I fitted a standard GARCH model. The mean equation has no AR or MA terms. All the coefficients in the variance equation are significant at 5%. However the mean equation has a constant term equal to zero, and it is not significant at 5%. My question is: can I use this model if I am only interested in forecasting volatility?

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When you model log-returns $(Y_t)$ by $Y_t=\varepsilon_t$ where $\varepsilon_t|\mathcal{F}_{t-1}\sim N(0,\sigma^2_t)$ and a standard GARCH($p,q$) model with $$\sigma_t^2=\omega+\sum_{i=1}^p \alpha_{i}\varepsilon^2_{t-i}+\sum_{i=1}^q \beta_i \sigma^2_{t-i},$$ where $\omega>0, \alpha_i,\beta_i\geq0$. This model assumes indeed a constant mean of zero for the log-returns. Now, since $Y_t=\varepsilon_t$, you can use the squared returns $Y_t^2$ in the above GARCH equation for $\varepsilon_t^2$ and forecast the conditional variance. The parameters $\omega,\alpha_i$, $\beta_i$ arre found by maximising the corresponding likelihood function.

You can introduce any mean function and model the log-returns by $Y_t=\mathbb{E}[Y_t|\mathcal{F}_{t-1}]+\varepsilon_t$, where again $\varepsilon_t|\mathcal{F}_{t-1}\sim N(0,\sigma^2_t)$. Here, you can use an ARMA-model for $\mathbb{E}[Y_t|\mathcal{F}_{t-1}]$ and may find a few lags to be significant. This gives rise to an ARMA-GARCH model. Many coding languages (e.g. Matlab) allow you to estimate the coefficients by a few lines of code.

As the ARCH part of $\sigma_t^2$ is computed based on $\varepsilon_t=Y_t-\mathbb{E}[Y_t|\mathcal{F}_{t-1}]$, the conditional mean function does matter for forecasting the variance. So, you should make sure that when you compute $\varepsilon^2_t$ that you subtracted the corresponding mean.


1. Forecast accuracy. Making an assumption that the conditional mean equals zero can be either beneficial or detrimental depending on how far off it is from reality. Here is a perspective of bias-variance trade-off.

  • Mean squared prediction error can be additively decomposed into squared bias, variance and irreducible error.*
  • A model with the conditional mean restricted at zero is a simpler model compared to one where the conditional mean has some other form (e.g. ARMA).
  • The simpler model will have a higher bias (as it ignores the true conditional mean which may very well be nonzero) but a lower variance (because there will be no need for estimating coefficients of the conditional mean model).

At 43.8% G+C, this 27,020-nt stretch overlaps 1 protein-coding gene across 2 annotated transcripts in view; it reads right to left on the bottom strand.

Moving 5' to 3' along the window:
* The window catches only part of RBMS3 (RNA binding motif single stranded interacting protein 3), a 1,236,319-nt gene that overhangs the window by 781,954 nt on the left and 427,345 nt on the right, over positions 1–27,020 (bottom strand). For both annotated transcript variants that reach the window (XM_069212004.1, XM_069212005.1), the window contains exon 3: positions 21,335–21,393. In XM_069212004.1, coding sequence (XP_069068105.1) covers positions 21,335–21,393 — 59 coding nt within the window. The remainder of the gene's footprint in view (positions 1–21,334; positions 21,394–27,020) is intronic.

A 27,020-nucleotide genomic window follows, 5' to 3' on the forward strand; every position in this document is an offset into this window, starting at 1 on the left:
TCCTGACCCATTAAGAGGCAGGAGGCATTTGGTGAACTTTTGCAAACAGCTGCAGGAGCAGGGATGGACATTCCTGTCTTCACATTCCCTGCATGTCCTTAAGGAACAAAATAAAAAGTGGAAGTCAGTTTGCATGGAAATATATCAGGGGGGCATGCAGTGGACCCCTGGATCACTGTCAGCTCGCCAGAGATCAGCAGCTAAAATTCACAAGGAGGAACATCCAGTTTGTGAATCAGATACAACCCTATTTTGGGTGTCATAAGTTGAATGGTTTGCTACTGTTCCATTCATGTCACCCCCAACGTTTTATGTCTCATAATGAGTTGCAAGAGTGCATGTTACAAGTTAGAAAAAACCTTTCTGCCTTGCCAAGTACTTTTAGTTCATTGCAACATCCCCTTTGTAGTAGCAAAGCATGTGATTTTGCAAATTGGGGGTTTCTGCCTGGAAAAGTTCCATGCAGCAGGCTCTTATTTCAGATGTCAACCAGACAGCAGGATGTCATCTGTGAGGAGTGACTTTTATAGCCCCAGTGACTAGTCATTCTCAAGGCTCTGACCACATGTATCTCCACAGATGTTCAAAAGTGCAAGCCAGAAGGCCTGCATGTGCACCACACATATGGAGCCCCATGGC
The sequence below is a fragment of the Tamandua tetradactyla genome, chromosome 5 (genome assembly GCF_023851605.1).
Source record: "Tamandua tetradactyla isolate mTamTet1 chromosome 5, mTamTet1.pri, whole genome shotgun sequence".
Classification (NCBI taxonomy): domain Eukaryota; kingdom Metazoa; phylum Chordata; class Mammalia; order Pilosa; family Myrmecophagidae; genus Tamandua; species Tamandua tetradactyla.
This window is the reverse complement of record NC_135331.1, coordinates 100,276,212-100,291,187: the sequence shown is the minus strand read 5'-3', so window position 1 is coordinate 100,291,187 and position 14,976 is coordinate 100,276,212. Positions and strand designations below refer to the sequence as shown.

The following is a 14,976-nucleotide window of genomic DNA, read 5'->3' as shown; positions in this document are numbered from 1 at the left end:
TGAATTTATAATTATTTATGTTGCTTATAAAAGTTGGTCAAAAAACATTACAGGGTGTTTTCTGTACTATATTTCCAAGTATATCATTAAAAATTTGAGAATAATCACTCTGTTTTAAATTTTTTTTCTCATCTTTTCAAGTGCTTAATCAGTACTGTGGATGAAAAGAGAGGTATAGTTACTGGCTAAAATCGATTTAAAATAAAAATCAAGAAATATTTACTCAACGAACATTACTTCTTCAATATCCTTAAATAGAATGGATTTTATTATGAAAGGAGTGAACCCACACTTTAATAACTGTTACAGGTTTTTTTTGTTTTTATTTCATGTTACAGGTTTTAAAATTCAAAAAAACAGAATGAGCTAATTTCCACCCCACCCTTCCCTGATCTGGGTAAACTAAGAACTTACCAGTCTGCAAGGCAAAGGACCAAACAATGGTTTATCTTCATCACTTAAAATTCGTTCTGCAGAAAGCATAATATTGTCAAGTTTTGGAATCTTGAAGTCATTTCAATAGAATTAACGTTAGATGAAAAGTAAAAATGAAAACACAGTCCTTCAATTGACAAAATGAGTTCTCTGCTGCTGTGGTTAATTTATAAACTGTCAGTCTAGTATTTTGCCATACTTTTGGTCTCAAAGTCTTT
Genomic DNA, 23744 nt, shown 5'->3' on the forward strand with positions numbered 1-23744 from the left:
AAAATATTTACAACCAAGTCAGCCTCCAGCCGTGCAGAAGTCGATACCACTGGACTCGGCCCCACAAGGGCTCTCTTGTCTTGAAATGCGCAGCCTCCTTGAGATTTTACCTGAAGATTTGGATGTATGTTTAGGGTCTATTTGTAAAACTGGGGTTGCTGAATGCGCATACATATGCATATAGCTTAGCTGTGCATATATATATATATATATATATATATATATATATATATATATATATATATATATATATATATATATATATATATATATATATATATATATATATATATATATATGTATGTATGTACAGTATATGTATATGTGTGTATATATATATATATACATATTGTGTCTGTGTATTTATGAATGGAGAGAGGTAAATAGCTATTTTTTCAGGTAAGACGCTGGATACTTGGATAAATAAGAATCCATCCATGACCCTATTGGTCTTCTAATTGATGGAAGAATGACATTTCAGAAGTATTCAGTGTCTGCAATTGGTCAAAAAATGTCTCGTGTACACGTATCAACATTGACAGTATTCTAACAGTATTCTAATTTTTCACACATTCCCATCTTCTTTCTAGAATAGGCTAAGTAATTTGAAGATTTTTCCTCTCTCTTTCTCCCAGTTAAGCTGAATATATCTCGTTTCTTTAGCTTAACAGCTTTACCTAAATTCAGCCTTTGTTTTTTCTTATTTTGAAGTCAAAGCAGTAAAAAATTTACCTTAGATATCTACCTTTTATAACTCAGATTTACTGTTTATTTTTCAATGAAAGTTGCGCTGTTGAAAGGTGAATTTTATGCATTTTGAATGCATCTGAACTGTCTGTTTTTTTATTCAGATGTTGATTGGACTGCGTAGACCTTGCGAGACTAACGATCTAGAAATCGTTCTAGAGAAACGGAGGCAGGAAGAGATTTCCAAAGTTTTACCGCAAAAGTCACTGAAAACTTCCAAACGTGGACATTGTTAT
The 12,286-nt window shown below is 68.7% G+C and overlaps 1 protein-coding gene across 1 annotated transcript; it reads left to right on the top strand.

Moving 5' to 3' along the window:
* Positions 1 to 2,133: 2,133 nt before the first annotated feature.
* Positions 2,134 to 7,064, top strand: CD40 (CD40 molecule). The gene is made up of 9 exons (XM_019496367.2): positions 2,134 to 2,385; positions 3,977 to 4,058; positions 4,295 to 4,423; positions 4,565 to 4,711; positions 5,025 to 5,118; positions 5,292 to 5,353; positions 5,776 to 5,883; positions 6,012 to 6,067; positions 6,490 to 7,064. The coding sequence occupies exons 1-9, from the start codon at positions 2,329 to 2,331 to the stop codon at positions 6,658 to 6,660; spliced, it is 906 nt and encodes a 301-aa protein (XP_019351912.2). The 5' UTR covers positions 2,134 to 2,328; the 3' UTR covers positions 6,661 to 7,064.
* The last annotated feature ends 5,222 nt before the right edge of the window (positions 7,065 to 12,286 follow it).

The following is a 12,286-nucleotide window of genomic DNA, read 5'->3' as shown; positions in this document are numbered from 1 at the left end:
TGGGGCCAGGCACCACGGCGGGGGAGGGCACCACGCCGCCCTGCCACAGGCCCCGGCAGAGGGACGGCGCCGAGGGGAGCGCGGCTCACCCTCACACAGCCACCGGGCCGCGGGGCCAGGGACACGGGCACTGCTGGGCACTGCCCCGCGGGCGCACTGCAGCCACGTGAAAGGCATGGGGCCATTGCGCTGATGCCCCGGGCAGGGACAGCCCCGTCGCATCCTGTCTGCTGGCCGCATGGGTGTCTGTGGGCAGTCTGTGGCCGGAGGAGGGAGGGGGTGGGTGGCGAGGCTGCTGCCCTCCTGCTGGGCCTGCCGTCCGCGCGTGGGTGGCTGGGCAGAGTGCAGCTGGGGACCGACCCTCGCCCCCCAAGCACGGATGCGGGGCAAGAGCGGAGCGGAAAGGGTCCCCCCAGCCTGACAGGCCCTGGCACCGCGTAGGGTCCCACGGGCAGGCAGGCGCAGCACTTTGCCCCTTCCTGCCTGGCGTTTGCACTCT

• The richer model (with some nonezero specification for the conditional mean) will have a lower bias (less crude an approximation of the conditional mean) but a higher variance (since coefficients of the conditional mean model need to be estimated).
  • If the decrease in squared bias when moving from the simpler to the richer model outweights the increase in variance, you may expect more accurate predictions from the richer model. Otherwise, the simpler model may be better.

This general logic applies not only to point predictions under square loss but also more generally. Hence, if you are interested in modeling and forecasting volatility, you are still facing the trade-off.

2. Computational complexity. A model with nonzero conditional mean will generally take a longer time to estimate (unless the conditional mean is a constant; then the difference should be trivial).

*Consider a data generating process $$ Y = f(X) + \varepsilon $$ with $\mathbb{E}(\varepsilon)=0$ and $\text{Var}(\varepsilon)=\sigma^2_{\varepsilon}$. The expected squared forecast error at point $x_0$ can be decomposed in the following way: \begin{aligned} \text{Err}(x_0) &= \mathbb{E}\left( [ y - \hat f(x_0) ]^2 | X = x_0 \right) \\ &= \dots \\ &= \sigma^2_{\varepsilon} + \text{Bias}^2(\hat f(x_0)) + \text{Var}(\hat f(x_0)) \\ &= \text{Irreducible error} + \text{Bias}^2 + \text{Variance} .\\ \end{aligned} See Hastie et al. "The Elements of Statistical Learning" (2009) p. 223, formula 7.9.


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